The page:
The Art Deco Movement


 Art  Deco flourished internationally in the inter-war years; predominantly in architecture but it also influenced the fine and applied  arts .  Art  Deco was a modernisation of many artistic styles and themes from the past; it began as the Modernist follow-up style on  Art  Nouveau but was much more simplified and closer to mass production. The 1920’s marked a progressive era in America; an era of prosperity, promise and modernity – this bold era required bold ideas.

Early  Art  Deco buildings were defined with earlier neo-classical styles onto which were applied exotic motifs such as flora and fauna, fountains and chevrons arranged in geometric patterns. Society was reacting against the rigid austerity that the First World War had enforced, people now demanded opulence, lavishness and profligacy and  Art  Deco gave it to them. Symbols of a brave new era – the Golden Gate Bridge, cinema theatres, train stations, ocean liners, the Barclay-Vesey building – all were draped in  Art  Deco. Novel materials such as aluminium and stainless steel were in vogue and were applied in sweeping curves, chevron patterns and sunburst motifs. Streamline Moderne was a parallel movement which was influenced by modern aerodynamic designs which were emerging from advancing technologies in aviation and ballistics.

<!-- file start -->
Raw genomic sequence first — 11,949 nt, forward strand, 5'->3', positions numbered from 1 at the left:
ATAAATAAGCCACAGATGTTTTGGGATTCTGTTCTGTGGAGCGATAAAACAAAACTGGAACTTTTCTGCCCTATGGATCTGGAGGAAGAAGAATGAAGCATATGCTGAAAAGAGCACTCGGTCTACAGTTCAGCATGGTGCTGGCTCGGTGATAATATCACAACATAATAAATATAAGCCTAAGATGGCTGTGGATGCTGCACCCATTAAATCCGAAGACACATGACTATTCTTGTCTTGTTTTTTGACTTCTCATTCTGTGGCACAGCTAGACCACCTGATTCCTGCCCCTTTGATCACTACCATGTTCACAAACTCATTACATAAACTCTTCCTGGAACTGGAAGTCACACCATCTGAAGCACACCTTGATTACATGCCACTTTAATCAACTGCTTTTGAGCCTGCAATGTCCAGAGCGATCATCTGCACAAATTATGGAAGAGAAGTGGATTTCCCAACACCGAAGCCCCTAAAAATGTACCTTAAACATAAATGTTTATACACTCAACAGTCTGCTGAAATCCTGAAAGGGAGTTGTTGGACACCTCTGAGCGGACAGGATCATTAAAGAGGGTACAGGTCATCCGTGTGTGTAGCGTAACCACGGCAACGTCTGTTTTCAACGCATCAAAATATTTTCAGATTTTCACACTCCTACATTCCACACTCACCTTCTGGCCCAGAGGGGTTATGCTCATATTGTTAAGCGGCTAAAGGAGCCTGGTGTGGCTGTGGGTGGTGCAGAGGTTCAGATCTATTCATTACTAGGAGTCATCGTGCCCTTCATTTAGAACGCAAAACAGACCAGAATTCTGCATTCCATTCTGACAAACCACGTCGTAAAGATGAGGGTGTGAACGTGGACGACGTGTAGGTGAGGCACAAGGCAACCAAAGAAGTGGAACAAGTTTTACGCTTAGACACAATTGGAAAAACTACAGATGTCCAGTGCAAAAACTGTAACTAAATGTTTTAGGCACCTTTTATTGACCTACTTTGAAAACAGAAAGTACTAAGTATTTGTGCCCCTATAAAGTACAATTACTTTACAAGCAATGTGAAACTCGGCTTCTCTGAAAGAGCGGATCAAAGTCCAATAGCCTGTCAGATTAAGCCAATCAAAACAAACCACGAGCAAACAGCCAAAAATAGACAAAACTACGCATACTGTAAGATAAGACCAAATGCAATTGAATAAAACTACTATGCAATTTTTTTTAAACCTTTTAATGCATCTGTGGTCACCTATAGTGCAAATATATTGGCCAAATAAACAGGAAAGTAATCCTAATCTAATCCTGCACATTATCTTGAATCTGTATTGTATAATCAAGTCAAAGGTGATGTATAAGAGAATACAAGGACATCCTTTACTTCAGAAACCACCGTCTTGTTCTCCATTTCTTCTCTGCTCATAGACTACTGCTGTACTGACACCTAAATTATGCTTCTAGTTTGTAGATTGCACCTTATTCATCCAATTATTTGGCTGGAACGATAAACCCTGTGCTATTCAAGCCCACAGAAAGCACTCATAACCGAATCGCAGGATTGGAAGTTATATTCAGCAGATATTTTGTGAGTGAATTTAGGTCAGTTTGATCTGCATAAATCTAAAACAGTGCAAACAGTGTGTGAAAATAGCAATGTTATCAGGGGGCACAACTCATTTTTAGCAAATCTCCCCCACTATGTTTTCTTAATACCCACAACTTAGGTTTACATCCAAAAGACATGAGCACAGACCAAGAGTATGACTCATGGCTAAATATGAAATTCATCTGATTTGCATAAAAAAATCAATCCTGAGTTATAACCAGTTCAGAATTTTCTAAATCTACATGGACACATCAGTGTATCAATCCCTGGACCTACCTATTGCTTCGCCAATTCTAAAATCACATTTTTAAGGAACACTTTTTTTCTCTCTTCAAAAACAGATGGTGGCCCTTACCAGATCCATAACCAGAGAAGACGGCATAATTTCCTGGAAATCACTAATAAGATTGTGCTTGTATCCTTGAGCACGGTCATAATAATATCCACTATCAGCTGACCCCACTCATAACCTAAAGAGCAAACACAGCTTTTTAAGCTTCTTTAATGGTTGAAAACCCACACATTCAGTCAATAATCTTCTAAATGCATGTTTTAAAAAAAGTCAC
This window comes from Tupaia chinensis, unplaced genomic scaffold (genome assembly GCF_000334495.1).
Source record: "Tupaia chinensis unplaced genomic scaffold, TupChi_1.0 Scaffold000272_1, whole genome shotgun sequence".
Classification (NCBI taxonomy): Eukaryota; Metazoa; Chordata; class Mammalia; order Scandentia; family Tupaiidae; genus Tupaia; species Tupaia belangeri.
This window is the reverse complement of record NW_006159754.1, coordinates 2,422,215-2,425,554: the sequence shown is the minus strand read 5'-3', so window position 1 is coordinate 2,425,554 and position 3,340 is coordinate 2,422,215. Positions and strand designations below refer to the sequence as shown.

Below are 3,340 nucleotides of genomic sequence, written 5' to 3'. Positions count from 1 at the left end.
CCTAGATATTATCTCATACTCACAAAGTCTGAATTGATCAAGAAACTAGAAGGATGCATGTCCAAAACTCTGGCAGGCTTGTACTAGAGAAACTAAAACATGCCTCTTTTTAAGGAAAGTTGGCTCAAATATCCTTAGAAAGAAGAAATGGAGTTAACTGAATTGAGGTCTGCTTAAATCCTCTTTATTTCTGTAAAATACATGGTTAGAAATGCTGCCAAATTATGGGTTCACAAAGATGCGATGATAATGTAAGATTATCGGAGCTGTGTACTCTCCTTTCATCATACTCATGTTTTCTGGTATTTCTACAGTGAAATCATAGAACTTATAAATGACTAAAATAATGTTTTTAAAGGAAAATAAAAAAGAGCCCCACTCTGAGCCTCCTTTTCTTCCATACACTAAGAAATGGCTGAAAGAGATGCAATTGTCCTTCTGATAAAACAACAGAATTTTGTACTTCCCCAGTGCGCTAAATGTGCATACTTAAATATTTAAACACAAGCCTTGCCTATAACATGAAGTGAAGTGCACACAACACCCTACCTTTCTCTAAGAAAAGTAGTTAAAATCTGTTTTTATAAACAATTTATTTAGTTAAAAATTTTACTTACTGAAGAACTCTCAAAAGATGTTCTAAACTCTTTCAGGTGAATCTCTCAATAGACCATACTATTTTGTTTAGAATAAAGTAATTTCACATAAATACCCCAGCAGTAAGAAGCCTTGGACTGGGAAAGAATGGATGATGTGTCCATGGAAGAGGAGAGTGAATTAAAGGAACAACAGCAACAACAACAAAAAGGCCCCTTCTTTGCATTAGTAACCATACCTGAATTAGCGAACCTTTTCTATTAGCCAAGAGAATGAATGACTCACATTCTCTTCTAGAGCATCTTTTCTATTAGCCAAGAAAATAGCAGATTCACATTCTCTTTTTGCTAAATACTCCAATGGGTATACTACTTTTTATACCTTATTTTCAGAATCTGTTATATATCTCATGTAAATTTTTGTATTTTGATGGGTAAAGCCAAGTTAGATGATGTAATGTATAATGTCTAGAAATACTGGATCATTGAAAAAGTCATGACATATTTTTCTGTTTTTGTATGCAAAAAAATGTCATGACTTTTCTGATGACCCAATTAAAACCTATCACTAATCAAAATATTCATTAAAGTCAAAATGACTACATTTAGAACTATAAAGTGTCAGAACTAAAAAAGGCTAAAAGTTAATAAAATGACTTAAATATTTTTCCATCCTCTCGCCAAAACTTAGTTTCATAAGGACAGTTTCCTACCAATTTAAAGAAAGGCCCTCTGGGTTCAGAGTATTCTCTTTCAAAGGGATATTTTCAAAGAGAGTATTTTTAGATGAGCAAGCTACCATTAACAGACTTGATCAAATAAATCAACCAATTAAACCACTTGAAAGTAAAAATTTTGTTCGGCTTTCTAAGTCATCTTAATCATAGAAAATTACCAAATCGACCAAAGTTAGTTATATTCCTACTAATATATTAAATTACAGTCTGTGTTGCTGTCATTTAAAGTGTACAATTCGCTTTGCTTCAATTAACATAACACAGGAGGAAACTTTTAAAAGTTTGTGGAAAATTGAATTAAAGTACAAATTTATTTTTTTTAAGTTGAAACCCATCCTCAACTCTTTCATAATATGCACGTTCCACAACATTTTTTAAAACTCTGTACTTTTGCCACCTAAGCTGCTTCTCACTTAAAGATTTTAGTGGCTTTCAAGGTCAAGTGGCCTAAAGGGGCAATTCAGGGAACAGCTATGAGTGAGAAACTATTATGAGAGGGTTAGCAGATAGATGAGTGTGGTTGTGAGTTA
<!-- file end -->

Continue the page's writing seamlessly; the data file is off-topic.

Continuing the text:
Art  Deco adopted some of these designs, applying stream-lining technologies to every day objects such as automobiles and refrigerators.  Art  Deco began to fall out of favour when it became ubiquitous and was derided as gaudy and presenting a lame image of luxury. Some of the finest surviving examples of  Art  Deco architecture are to be found in Cuba, Brazil, Uruguay and in some parts of America such as Florida; Tulsa, Oklahoma and Houston, Texas. Other unique areas include Napier, New Zealand where the whole town was re-built in  Art  Deco style after an earthquake devastated the town in 1931 and Asmara, Eritrea, where the Italians built many buildings in  Art  Deco style during their colonial reign.

Source by Russell Shortt

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